California Ban on Mandatory Employment Arbitration Agreements

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California Ban on Mandatory Employment Arbitration Agreements

California Employers previously could require that employees sign and abide by mandatory arbitration agreements in pursuing any employment claims – until now.  The California legislature enacted Assembly Bill 51, prohibiting mandatory arbitration agreements for any claims under the California Fair Employment and Housing Act (“FEHA”); but enforcement of the law was stayed until now.  The law, AB 51:

  •      •Prohibits mandatory arbitration agreements for any FEHA claims or the California Labor Code as a condition of employment or receipt of any employment-related benefit. Cal. Lab. Code § 432.6.
  •      •Imposes criminal and civil penalties for employers that violate its provisions — including “imprisonment in a county jail, not exceeding six months, or … a fine not exceeding one thousand dollars ($1,000), or both,” as well as injunctive relief and attorney’s fees to a prevailing plaintiff for enforcing his/her rights. Cal. Lab. Code §§ 23, 432.6, 433.
  •      •Protects against retaliation and discrimination for those employees who refuse to consent to a mandatory arbitration agreement or who file a claim to enforce AB 51. Cal. Lab. Code § 432.6.; Cal. Gov. Code § 12953.
  •      •Applies to agreements entered into or modified on or after January 1, 2020. Cal. Lab. Code § 432.6.
  •      •Does not apply to arbitration agreements otherwise enforceable under the FAA. Cal. Lab. Code § 432.6.


The U.S. and California Chambers of Commerce and other national and state organizations filed lawsuits in an attempt to block AB 51, asserting that it is preempted by the Federal Arbitration Act (“FAA”) and a U.S. District Court issued an injunction to keep the new law from going into effect.  In the case of Chamber of Commerce of the U.S. v Bonta decided last week, the judge’s ruling upheld AB 51’s prohibitions and vacated the prior injunction keeping AB 51 from going into effect.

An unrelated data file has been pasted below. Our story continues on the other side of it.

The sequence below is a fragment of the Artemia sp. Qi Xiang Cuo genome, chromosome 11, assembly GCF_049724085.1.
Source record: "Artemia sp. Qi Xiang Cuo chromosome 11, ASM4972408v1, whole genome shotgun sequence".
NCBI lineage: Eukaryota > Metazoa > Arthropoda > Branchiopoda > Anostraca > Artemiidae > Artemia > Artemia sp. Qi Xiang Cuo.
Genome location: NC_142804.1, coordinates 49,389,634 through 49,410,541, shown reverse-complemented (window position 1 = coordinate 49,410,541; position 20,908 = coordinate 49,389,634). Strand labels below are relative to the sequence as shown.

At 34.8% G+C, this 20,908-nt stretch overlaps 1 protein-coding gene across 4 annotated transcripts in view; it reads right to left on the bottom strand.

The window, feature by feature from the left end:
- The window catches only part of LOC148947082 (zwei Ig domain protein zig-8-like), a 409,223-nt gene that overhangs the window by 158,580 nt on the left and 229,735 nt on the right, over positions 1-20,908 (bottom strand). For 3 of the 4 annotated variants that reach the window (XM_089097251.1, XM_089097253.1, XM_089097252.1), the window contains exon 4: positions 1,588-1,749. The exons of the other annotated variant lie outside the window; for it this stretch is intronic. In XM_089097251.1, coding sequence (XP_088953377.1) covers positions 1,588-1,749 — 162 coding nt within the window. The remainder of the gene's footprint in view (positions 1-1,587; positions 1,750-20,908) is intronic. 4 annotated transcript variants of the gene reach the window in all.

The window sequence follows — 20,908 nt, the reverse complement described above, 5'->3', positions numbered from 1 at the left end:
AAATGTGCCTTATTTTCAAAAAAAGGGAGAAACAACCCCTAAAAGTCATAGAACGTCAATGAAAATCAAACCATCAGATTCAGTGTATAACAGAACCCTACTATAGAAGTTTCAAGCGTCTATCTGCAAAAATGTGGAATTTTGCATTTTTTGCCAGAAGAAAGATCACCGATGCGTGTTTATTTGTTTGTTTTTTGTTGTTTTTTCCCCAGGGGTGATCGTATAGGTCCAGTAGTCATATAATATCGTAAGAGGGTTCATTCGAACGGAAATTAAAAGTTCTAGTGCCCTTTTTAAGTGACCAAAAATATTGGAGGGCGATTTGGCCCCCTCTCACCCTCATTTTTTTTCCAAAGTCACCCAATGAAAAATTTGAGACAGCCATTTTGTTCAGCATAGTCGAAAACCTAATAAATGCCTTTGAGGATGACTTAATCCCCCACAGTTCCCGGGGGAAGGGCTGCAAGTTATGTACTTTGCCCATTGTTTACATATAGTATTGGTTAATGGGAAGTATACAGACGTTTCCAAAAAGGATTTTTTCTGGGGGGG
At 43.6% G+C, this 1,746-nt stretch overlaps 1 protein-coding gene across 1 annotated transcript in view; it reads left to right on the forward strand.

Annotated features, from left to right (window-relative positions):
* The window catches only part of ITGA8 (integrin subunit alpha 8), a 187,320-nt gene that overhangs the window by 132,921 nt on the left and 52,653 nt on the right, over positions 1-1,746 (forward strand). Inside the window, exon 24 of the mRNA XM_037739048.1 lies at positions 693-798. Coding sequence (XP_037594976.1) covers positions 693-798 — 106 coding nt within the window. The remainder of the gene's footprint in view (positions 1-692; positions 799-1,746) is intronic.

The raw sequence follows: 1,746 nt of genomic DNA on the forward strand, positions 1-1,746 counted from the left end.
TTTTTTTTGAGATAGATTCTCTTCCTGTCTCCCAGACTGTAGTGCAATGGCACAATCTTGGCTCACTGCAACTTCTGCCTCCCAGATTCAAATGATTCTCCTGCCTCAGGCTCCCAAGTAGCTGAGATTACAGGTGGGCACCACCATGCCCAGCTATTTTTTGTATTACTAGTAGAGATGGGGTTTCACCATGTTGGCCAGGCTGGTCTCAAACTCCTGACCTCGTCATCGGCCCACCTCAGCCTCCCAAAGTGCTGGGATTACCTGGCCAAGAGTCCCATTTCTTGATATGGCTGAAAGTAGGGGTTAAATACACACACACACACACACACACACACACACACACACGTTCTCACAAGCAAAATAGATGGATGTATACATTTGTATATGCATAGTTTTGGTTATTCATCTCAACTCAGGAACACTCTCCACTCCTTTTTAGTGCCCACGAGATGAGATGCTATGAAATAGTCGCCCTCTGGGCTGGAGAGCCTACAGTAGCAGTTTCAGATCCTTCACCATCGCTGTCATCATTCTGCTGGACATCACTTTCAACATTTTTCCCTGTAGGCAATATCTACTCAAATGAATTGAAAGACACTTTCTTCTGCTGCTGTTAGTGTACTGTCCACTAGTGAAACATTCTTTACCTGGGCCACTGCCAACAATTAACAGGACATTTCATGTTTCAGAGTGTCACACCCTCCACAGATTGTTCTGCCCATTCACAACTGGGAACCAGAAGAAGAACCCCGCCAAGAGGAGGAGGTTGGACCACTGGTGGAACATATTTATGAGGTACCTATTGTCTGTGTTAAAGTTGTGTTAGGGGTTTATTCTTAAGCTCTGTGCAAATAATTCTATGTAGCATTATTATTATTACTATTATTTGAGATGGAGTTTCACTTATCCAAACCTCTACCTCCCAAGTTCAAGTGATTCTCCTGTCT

The ruling emphasized AB 51′s stated intent “to assure that entry into an arbitration agreement by an employer and employee is mutually consensual” is consistent with the congressional intent for the FAA to not preempt state laws requiring “voluntary” arbitration agreements.  But an employee cannot invalidate a signed arbitration agreement solely because of AB 51’s prohibitions (even if signed in violation of AB 51).  That leaves a bit of an odd circumstance. Ab 51’s penalties now will apply to employers where an employee does not actually sign a mandatory arbitration agreement.  Thus, employers are exposed to criminal and civil penalties for conditioning employment or benefits on execution of an arbitration agreement when employees do not sign the agreement, but they are not exposed to such sanctions if an employee does not sign the agreement even though the employer presented it as a mandatory condition of employment.

While this court ruling is not likely the end of challenges to AB 51, for the time being, employers using arbitration agreements will need to ensure that agreements are purely voluntary.  When revising employment agreements, employers should also note that “opt-out” of arbitration provisions do not exempt an employer from AB 51 and will still be considered a “condition of employment.”

Here at Epps & Coulson, LLP we understand that these employment arbitration agreement issues may be confusing. We are available to advise.  Feel free to contact Dawn:

Information contained in this Memo is intended for informational and educational purposes only and does not constitute legal advice or opinion, nor is it a substitute for the professional judgment of an attorney.  It is considered advertising under laws of some states.  Epps & Coulson, LLP encourages you to call to discuss these matters as they apply to you or your business.

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